One of the services offered by Teledyne LeCroy’s Austin Labs is access to our catalog of in-depth protocol training classes. In these classes, students are presented with guided insight into the history, structure, functional capability, use cases for the protocol under discussion. As an integral part of the discussion, interwoven with the various aspects of the protocol, we also educate students on how to use a hardware protocol analyzer to physically assess, verify, and debug the protocol interactions under discussion. With a mix of presentation, discussion, and hands-on labs we can consistently and reliably assure that every student leaves the class with an operational knowledge of the protocol and the core skills needed to identify these functional aspects in an analyzer trace.
With each topic, we start at the beginning of the life of communication…How does the protocol build the communication path? Is there a link to initialize? Are there connections that must be built? Any steps required to create the underlying infrastructure for the passing of information are logically presented and then reinforced by analyzing a relevant trace that displays those actions. Once the highways and byways of transportation for the protocol exist, we move on to the aspects of discovery and introduction. How does a device know who it is or where it resides in the system topology? What kind of credentials are needed to participate in this new, undiscovered world? How big is the world? What other devices or communication partners are in the topology? Are they open and available for interaction? After a discussion of the protocol’s characteristics and capabilities in these areas the students are given the opportunity to step through the actual processes and transmissions encompassed in a protocol trace capture analysis lab. Once the infrastructure is in place and introductions have been made, we branch out to ancillary but vital functions such as flow-control and prioritization. What keeps one device from talking over another? What if a device has something immediate and important to say? All protocols deal with these concepts, but each protocol has its own unique implementation. After acquiring a theoretical understanding of the functional topics our curriculum reinforces that learning with protocol trace analysis lab exercises that exemplify the communication and interaction. Finally, after analyzing the construction of the world we will be living in, we examine the movement of actual data…across the links and connections…to the discovered and introduced devices…being moderated, modulated, and prioritized by the ancillary functions. We take a look at the protocol performing the function it was designed to perform. In watching the reads and writes from one device to another the students can view and understand the end result function that they are engineering and testing to achieve.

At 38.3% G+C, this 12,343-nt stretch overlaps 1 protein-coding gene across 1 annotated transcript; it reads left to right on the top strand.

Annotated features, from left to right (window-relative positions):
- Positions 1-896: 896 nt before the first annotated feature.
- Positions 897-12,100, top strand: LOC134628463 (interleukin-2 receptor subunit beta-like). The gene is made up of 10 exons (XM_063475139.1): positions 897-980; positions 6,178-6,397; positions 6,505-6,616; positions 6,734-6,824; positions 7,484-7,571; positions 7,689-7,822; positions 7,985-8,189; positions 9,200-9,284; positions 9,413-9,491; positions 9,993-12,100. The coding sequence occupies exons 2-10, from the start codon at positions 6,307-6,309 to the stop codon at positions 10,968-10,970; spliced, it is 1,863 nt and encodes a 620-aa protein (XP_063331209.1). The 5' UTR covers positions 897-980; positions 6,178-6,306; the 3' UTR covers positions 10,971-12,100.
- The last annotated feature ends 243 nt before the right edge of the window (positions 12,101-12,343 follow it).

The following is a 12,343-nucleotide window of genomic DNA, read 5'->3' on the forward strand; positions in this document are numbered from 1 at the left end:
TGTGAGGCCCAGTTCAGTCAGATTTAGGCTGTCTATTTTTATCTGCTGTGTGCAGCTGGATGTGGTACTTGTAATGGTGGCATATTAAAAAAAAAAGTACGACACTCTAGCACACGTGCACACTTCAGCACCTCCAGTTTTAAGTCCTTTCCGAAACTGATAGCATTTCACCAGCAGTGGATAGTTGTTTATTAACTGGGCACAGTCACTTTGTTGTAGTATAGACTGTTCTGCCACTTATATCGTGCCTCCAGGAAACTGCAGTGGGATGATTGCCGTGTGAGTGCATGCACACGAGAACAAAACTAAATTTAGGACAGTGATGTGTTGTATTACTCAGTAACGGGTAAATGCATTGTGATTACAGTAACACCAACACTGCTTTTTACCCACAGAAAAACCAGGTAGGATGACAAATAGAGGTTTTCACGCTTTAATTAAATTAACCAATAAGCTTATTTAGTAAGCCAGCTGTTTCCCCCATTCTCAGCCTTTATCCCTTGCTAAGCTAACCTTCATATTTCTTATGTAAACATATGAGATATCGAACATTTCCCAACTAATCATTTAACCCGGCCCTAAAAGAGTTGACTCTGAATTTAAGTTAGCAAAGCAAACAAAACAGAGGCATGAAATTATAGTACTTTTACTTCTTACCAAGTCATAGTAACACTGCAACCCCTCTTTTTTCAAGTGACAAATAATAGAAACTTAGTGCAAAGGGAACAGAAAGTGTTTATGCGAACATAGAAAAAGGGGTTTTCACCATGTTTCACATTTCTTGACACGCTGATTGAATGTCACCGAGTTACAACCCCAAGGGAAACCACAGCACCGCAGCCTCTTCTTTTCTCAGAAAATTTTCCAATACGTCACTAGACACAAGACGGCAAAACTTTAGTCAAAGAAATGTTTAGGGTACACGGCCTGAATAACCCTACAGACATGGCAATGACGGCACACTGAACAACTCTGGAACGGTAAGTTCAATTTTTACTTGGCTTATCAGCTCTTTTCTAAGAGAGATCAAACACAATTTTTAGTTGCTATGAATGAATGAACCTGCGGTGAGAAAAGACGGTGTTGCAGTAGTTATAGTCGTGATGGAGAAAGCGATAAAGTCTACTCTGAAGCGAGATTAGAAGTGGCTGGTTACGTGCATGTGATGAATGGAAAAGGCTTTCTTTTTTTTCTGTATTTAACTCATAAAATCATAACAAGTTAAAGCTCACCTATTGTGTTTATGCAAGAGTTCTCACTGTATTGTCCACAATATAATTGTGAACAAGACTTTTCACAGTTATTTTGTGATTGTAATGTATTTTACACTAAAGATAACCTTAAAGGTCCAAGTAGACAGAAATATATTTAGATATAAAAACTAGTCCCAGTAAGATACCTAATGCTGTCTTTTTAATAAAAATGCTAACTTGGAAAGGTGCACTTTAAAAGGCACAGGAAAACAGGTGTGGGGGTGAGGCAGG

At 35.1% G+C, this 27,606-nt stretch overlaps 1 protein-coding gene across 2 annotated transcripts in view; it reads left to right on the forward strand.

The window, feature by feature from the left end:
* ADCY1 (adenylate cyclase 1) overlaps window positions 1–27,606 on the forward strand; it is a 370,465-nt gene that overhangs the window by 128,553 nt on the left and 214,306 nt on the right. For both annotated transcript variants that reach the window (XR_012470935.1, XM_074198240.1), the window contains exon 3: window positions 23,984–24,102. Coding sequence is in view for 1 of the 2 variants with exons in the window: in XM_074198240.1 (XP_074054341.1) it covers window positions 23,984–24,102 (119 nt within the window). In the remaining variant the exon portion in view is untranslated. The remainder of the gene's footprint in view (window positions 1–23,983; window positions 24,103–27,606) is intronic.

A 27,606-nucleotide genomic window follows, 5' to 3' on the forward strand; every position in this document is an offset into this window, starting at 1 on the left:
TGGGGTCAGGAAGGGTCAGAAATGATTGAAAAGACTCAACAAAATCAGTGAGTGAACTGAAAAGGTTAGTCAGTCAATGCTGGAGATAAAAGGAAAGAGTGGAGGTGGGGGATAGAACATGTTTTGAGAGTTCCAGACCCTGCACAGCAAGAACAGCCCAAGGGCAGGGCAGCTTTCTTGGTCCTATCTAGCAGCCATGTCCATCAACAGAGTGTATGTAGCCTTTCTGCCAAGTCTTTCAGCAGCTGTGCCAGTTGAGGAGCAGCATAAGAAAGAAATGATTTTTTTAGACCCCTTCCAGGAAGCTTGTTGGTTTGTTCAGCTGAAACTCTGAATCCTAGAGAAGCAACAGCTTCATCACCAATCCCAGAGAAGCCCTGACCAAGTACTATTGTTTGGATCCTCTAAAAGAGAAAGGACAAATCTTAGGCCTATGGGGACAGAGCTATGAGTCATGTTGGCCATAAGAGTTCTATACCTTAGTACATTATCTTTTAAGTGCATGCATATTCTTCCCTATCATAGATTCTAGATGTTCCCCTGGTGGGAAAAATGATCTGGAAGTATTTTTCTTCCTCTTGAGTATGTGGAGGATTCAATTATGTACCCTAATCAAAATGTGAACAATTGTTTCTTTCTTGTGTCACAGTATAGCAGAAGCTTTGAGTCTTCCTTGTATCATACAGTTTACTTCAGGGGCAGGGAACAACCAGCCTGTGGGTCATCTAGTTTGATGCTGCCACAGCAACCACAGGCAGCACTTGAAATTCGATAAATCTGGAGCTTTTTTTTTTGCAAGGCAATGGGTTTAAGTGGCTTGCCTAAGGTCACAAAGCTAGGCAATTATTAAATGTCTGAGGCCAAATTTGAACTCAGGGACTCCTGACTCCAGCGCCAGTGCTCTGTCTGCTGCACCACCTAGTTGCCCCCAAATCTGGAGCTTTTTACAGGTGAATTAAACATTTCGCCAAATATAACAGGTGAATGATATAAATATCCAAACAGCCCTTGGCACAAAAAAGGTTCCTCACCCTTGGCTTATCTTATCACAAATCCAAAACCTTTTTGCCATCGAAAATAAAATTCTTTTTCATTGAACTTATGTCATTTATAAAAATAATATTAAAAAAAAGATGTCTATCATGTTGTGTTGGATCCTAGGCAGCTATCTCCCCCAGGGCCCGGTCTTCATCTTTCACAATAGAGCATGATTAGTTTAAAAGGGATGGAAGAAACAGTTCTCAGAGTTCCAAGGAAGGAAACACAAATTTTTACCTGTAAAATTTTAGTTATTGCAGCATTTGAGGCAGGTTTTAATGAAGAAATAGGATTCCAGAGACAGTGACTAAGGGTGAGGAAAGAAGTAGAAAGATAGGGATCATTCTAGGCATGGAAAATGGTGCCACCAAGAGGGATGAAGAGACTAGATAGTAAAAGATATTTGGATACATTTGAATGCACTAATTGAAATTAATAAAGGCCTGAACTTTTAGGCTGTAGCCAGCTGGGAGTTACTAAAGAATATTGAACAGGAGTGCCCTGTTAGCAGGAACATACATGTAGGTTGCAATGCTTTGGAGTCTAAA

While protocols may differ in their communication and capability, our approach to teaching these protocols is always the same. Each student will walk away with a thorough understanding of the environment in question as well as functional skills that they can apply to their role upon completion of the class.